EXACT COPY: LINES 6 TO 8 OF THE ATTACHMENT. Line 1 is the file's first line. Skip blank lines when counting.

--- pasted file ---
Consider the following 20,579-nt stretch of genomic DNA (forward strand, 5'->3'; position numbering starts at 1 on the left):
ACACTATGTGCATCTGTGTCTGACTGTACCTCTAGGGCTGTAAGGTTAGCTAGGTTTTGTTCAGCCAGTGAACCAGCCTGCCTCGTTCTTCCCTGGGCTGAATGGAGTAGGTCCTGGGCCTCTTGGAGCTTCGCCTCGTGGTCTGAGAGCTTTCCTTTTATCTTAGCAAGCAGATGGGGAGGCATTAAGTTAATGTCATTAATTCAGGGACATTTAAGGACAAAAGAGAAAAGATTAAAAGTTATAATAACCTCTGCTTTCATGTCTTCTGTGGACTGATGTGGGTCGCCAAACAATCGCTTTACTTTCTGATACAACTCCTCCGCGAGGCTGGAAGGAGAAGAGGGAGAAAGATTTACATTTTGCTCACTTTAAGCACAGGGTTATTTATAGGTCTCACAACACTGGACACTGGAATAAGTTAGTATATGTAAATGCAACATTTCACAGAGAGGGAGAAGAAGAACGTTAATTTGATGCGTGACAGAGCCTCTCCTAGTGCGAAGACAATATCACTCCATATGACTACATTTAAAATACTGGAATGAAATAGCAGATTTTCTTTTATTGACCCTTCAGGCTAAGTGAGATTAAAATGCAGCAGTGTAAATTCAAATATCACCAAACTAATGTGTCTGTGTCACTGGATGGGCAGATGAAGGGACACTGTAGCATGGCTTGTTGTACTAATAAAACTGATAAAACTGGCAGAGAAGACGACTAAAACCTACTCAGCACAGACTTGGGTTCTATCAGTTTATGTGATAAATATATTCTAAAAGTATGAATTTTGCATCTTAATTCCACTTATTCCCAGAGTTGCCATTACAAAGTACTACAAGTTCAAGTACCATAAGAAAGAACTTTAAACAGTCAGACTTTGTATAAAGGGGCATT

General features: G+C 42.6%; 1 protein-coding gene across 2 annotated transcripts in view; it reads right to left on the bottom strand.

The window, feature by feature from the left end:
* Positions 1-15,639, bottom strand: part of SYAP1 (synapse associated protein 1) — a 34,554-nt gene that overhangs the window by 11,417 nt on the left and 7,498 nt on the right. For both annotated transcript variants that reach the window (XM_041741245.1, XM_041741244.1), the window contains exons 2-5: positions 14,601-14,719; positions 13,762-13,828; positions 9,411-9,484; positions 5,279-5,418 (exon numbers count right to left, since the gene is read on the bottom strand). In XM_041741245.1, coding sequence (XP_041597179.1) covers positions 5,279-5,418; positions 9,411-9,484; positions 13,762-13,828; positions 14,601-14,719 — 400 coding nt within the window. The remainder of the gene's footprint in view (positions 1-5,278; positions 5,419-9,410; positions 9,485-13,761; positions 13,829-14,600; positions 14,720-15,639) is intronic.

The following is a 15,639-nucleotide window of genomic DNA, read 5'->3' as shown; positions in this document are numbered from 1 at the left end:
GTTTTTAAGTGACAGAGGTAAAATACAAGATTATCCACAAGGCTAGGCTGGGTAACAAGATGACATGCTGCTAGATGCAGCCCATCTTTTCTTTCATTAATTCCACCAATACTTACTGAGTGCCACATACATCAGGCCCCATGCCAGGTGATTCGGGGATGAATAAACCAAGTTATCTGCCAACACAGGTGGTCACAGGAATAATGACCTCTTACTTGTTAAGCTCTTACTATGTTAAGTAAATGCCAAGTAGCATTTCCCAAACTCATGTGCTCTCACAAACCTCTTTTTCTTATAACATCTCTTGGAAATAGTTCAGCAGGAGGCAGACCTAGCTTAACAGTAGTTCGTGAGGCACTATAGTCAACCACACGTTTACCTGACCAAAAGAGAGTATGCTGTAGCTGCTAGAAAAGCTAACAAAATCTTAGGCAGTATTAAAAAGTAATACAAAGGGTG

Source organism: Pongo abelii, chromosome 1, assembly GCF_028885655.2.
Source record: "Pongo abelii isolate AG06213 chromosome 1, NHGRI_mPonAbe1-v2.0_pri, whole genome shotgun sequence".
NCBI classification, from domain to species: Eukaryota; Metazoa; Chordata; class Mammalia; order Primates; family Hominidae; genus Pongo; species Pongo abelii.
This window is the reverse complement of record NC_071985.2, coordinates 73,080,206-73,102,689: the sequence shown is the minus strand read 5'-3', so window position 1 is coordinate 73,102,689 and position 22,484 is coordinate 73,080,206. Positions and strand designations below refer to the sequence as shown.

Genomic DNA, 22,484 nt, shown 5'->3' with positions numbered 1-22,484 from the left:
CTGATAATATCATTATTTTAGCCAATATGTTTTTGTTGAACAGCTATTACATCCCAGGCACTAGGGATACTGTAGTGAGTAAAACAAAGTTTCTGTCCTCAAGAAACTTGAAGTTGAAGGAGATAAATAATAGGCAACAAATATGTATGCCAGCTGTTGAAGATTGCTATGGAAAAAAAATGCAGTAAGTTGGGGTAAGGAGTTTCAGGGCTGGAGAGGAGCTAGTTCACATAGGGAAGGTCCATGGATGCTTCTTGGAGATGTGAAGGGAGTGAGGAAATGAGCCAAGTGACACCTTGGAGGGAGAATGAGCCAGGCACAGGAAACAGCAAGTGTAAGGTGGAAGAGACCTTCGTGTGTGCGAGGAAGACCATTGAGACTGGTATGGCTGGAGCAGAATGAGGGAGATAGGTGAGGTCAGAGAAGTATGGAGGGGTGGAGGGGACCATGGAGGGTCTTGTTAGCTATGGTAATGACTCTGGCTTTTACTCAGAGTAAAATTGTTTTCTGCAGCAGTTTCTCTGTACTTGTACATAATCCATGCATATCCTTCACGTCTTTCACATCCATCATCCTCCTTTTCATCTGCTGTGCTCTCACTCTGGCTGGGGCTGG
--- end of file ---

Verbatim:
The following is a 15,639-nucleotide window of genomic DNA, read 5'->3' as shown; positions in this document are numbered from 1 at the left end:
GTTTTTAAGTGACAGAGGTAAAATACAAGATTATCCACAAGGCTAGGCTGGGTAACAAGATGACATGCTGCTAGATGCAGCCCATCTTTTCTTTCATTAATTCCACCAATACTTACTGAGTGCCACATACATCAGGCCCCATGCCAGGTGATTCGGGGATGAATAAACCAAGTTATCTGCCAACACAGGTGGTCACAGGAATAATGACCTCTTACTTGTTAAGCTCTTACTATGTTAAGTAAATGCCAAGTAGCATTTCCCAAACTCATGTGCTCTCACAAACCTCTTTTTCTTATAACATCTCTTGGAAATAGTTCAGCAGGAGGCAGACCTAGCTTAACAGTAGTTCGTGAGGCACTATAGTCAACCACACGTTTACCTGACCAAAAGAGAGTATGCTGTAGCTGCTAGAAAAGCTAACAAAATCTTAGGCAGTATTAAAAAGTAATACAAAGGGTG

Source organism: Pongo abelii, chromosome 1, assembly GCF_028885655.2.